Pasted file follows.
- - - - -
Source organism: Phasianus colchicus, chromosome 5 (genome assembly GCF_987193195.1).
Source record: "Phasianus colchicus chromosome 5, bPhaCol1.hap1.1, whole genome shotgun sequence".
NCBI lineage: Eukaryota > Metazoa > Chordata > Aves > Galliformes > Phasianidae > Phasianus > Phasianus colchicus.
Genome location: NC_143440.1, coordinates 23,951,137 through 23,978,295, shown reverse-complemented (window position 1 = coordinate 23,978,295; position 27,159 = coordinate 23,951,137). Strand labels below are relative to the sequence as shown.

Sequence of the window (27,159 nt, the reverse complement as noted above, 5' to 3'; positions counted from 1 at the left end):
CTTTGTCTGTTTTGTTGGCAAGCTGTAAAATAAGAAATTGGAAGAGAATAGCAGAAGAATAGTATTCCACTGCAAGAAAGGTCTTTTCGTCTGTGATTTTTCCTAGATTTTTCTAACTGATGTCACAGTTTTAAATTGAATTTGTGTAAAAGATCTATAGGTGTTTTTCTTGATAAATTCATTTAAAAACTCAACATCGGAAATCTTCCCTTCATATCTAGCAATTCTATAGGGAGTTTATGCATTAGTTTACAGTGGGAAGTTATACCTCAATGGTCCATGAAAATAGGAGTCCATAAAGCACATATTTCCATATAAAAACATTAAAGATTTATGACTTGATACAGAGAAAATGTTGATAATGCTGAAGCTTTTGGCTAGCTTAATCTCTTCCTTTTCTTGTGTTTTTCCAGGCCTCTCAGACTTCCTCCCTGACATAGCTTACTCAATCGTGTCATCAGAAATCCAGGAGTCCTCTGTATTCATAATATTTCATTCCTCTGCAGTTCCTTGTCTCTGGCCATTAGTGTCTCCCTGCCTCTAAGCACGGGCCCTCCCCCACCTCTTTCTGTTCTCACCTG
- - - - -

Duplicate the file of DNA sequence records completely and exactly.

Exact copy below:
Source organism: Phasianus colchicus, chromosome 5 (genome assembly GCF_987193195.1).
Source record: "Phasianus colchicus chromosome 5, bPhaCol1.hap1.1, whole genome shotgun sequence".
NCBI lineage: Eukaryota > Metazoa > Chordata > Aves > Galliformes > Phasianidae > Phasianus > Phasianus colchicus.
Genome location: NC_143440.1, coordinates 23,951,137 through 23,978,295, shown reverse-complemented (window position 1 = coordinate 23,978,295; position 27,159 = coordinate 23,951,137). Strand labels below are relative to the sequence as shown.

Sequence of the window (27,159 nt, the reverse complement as noted above, 5' to 3'; positions counted from 1 at the left end):
CTTTGTCTGTTTTGTTGGCAAGCTGTAAAATAAGAAATTGGAAGAGAATAGCAGAAGAATAGTATTCCACTGCAAGAAAGGTCTTTTCGTCTGTGATTTTTCCTAGATTTTTCTAACTGATGTCACAGTTTTAAATTGAATTTGTGTAAAAGATCTATAGGTGTTTTTCTTGATAAATTCATTTAAAAACTCAACATCGGAAATCTTCCCTTCATATCTAGCAATTCTATAGGGAGTTTATGCATTAGTTTACAGTGGGAAGTTATACCTCAATGGTCCATGAAAATAGGAGTCCATAAAGCACATATTTCCATATAAAAACATTAAAGATTTATGACTTGATACAGAGAAAATGTTGATAATGCTGAAGCTTTTGGCTAGCTTAATCTCTTCCTTTTCTTGTGTTTTTCCAGGCCTCTCAGACTTCCTCCCTGACATAGCTTACTCAATCGTGTCATCAGAAATCCAGGAGTCCTCTGTATTCATAATATTTCATTCCTCTGCAGTTCCTTGTCTCTGGCCATTAGTGTCTCCCTGCCTCTAAGCACGGGCCCTCCCCCACCTCTTTCTGTTCTCACCTG